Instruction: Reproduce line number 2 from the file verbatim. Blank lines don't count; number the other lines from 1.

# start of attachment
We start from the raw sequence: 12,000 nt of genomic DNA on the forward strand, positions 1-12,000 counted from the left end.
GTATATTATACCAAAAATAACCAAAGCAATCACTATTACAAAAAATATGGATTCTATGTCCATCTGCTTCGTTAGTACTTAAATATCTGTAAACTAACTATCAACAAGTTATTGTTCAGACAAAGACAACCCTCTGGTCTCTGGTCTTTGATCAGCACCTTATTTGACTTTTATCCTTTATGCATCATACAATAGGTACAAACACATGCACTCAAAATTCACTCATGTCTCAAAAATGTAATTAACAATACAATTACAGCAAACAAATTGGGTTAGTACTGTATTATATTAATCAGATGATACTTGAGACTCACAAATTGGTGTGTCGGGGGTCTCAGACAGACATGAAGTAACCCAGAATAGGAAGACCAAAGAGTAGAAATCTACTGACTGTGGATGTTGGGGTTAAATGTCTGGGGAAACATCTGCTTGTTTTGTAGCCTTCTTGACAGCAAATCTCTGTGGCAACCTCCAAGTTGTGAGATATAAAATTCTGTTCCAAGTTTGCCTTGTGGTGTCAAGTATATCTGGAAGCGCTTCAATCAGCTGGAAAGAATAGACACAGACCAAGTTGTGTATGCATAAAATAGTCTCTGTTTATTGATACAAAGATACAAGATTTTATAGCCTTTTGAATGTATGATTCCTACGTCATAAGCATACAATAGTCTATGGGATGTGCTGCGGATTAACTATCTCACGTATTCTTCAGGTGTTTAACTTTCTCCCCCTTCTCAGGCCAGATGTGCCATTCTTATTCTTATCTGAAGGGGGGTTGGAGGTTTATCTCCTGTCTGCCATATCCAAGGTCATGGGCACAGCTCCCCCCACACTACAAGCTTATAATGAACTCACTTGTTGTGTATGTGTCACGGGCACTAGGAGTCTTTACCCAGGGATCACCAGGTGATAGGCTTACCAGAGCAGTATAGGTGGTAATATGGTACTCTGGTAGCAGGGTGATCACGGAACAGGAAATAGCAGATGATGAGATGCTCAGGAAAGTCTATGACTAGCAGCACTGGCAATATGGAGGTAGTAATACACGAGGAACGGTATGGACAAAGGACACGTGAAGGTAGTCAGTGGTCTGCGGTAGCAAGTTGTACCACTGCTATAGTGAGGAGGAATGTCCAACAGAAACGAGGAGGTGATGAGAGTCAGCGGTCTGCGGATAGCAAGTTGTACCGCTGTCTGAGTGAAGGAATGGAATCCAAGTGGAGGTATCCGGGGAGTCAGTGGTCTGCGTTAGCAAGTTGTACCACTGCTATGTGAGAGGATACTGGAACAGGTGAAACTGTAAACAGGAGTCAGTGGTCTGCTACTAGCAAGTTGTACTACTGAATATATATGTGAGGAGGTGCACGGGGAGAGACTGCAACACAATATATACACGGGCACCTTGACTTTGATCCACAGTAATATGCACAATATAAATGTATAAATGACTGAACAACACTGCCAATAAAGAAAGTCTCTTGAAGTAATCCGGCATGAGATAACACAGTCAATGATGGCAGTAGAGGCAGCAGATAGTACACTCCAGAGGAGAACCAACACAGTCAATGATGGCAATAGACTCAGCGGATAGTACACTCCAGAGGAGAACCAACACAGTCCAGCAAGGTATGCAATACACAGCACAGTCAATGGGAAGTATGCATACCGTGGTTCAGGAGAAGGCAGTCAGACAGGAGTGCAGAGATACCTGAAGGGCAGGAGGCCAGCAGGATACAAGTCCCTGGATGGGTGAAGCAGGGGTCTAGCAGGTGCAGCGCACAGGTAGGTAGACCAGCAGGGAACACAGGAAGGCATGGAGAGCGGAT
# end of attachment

GTATATTATACCAAAAATAACCAAAGCAATCACTATTACAAAAAATATGGATTCTATGTCCATCTGCTTCGTTAGTACTTAAATATCTGTAAACTAACTATCAACAAGTTATTGTTCAGACAAAGACAACCCTCTGGTCTCTGGTCTTTGATCAGCACCTTATTTGACTTTTATCCTTTATGCATCATACAATAGGTACAAACACATGCACTCAAAATTCACTCATGTCTCAAAAATGTAATTAACAATACAATTACAGCAAACAAATTGGGTTAGTACTGTATTATATTAATCAGATGATACTTGAGACTCACAAATTGGTGTGTCGGGGGTCTCAGACAGACATGAAGTAACCCAGAATAGGAAGACCAAAGAGTAGAAATCTACTGACTGTGGATGTTGGGGTTAAATGTCTGGGGAAACATCTGCTTGTTTTGTAGCCTTCTTGACAGCAAATCTCTGTGGCAACCTCCAAGTTGTGAGATATAAAATTCTGTTCCAAGTTTGCCTTGTGGTGTCAAGTATATCTGGAAGCGCTTCAATCAGCTGGAAAGAATAGACACAGACCAAGTTGTGTATGCATAAAATAGTCTCTGTTTATTGATACAAAGATACAAGATTTTATAGCCTTTTGAATGTATGATTCCTACGTCATAAGCATACAATAGTCTATGGGATGTGCTGCGGATTAACTATCTCACGTATTCTTCAGGTGTTTAACTTTCTCCCCCTTCTCAGGCCAGATGTGCCATTCTTATTCTTATCTGAAGGGGGGTTGGAGGTTTATCTCCTGTCTGCCATATCCAAGGTCATGGGCACAGCTCCCCCCACACTACAAGCTTATAATGAACTCACTTGTTGTGTATGTGTCACGGGCACTAGGAGTCTTTACCCAGGGATCACCAGGTGATAGGCTTACCAGAGCAGTATAGGTGGTAATATGGTACTCTGGTAGCAGGGTGATCACGGAACAGGAAATAGCAGATGATGAGATGCTCAGGAAAGTCTATGACTAGCAGCACTGGCAATATGGAGGTAGTAATACACGAGGAACGGTATGGACAAAGGACACGTGAAGGTAGTCAGTGGTCTGCGGTAGCAAGTTGTACCACTGCTATAGTGAGGAGGAATGTCCAACAGAAACGAGGAGGTGATGAGAGTCAGCGGTCTGCGGATAGCAAGTTGTACCGCTGTCTGAGTGAAGGAATGGAATCCAAGTGGAGGTATCCGGGGAGTCAGTGGTCTGCGTTAGCAAGTTGTACCACTGCTATGTGAGAGGATACTGGAACAGGTGAAACTGTAAACAGGAGTCAGTGGTCTGCTACTAGCAAGTTGTACTACTGAATATATATGTGAGGAGGTGCACGGGGAGAGACTGCAACACAATATATACACGGGCACCTTGACTTTGATCCACAGTAATATGCACAATATAAATGTATAAATGACTGAACAACACTGCCAATAAAGAAAGTCTCTTGAAGTAATCCGGCATGAGATAACACAGTCAATGATGGCAGTAGAGGCAGCAGATAGTACACTCCAGAGGAGAACCAACACAGTCAATGATGGCAATAGACTCAGCGGATAGTACACTCCAGAGGAGAACCAACACAGTCCAGCAAGGTATGCAATACACAGCACAGTCAATGGGAAGTATGCATACCGTGGTTCAGGAGAAGGCAGTCAGACAGGAGTGCAGAGATACCTGAAGGGCAGGAGGCCAGCAGGATACAAGTCCCTGGATGGGTGAAGCAGGGGTCTAGCAGGTGCAGCGCACAGGTAGGTAGACCAGCAGGGAACACAGGAAGGCATGGAGAGCGGAT